The internal audit profession has long called upon itself to add value to the organizations it serves. It’s not just about performing audits, testing controls and issuing reports. Internal audit is expected to use its unique position within the organization to take the collection of individual pieces and parts and build a comprehensive view of the company and provide valuable guidance on the strengths, weaknesses, threats and opportunities that the organization must navigate in order to succeed.
In most of our conversations, we’re hearing that there is some kind of system in place, but it’s not adequate. Ranging from Excel, Sharepoint, point solutions or older deployments of other technologies, we’ve been hearing over and over “it’s difficult to keep up,” “everyone manages their information in their own ways,” and “we really struggle to pull everything together for the reports we want.”
I recently had the pleasure of co-authoring an E-Book with GRC consultant and “process whisperer” Dan Plato. Dan was one of our most dynamic speakers at Onspring Connect 2017 with his presentation on solution design best practices. We’ve packaged up those best practices, along with a set of templates and samples, into a guide that’s available free on our website.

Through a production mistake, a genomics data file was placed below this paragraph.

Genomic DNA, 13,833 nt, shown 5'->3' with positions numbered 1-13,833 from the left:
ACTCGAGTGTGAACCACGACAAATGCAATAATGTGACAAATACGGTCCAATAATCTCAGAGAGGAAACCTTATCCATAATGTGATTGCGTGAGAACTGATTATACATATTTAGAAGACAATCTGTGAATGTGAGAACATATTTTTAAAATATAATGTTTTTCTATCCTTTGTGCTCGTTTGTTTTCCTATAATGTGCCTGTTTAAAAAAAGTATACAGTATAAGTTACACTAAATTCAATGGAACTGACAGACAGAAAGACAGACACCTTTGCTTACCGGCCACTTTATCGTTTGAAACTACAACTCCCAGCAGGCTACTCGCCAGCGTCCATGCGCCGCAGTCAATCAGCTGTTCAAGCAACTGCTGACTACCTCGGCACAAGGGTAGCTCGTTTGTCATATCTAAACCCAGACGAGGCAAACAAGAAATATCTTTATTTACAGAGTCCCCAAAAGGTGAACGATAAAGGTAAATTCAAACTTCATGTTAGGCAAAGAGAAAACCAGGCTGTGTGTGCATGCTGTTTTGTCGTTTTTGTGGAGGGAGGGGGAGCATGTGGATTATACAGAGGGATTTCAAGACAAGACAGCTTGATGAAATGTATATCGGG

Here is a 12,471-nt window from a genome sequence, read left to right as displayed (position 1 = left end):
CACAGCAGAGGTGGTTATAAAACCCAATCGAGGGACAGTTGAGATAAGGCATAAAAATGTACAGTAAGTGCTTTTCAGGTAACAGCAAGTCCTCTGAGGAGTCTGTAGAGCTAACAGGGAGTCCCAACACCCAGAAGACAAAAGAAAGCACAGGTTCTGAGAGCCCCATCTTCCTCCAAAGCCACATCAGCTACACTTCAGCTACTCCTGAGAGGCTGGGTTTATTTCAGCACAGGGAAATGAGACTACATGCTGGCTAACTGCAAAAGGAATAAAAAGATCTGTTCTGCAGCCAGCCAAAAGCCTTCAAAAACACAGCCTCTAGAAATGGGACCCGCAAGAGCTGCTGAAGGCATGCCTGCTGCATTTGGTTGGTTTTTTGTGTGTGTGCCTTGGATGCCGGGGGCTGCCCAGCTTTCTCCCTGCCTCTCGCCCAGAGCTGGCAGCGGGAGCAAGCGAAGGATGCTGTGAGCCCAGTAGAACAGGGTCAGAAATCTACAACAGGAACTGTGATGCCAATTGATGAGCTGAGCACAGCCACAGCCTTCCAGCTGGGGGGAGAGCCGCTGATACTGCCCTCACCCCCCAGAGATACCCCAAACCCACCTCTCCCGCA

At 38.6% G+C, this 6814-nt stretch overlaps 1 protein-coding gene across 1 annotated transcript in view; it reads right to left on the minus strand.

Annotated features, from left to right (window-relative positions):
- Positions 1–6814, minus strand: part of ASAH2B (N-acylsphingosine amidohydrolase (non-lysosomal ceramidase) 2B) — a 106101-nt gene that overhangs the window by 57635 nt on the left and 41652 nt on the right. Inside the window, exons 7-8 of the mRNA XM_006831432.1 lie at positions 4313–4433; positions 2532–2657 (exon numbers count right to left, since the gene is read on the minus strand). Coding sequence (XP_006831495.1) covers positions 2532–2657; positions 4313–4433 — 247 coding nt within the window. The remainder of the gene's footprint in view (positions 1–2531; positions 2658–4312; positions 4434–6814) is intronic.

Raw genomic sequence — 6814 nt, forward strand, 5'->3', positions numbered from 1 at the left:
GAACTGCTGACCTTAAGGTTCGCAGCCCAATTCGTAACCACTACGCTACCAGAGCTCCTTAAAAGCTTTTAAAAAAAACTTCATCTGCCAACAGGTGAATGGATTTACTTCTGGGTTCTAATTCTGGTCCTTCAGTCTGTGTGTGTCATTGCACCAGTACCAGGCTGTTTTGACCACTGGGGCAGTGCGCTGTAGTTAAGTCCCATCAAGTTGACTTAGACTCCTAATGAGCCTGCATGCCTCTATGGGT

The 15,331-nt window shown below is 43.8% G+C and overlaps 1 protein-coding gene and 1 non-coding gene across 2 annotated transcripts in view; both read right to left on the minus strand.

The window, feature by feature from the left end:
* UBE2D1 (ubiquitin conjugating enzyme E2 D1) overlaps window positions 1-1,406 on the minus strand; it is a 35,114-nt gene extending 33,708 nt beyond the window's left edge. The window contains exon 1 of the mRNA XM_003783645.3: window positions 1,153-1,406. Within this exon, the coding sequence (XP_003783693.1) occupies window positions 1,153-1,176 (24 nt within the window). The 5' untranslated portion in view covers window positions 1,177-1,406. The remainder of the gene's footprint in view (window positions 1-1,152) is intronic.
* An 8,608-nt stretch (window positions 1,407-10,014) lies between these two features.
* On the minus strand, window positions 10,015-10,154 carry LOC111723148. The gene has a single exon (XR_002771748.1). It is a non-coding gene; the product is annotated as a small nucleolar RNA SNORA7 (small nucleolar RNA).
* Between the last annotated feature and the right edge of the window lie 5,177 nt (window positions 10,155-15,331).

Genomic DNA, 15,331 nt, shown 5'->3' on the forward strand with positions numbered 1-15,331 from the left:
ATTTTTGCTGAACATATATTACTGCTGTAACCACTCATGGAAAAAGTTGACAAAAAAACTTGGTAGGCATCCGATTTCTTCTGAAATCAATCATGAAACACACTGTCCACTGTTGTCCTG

When it comes to regulations, industry standards and supporting controls, the only constant is change. Most organization have smart people and defined processes for managing change, but tracking the changes themselves—knowing what they are and how they impact the business—can be a massive headache.
We know from reporting on the Equifax data breach that names, social security numbers, email addresses, and physical addresses were taken. This confirmation of the email in the wild should be considered a terrifying confirmation that the rest is also out there, or may be soon.
There is clearly a popular fascination with exploring the “Whatif” concept to varying degrees. I thought it would be interesting to take a similar approach with a concept that is regularly explored in this space: Internal Audit. More specifically, I was interested to explore the following question: What if Internal Audit didn’t exist?
My wife and I recently purchased a new “old” home, meaning it was one that would need some work. Our goal was to complete as much of this work as possible before move-in day, so getting the right contractors in place as quickly as possible was a must. I couldn’t help but picture Tom Hanks and Shelley Long in the movie The Money Pit (one of my favorites) and think, “Is this us? What are we getting ourselves into? Will our house really be ready in two weeks?” (That’s a joke.)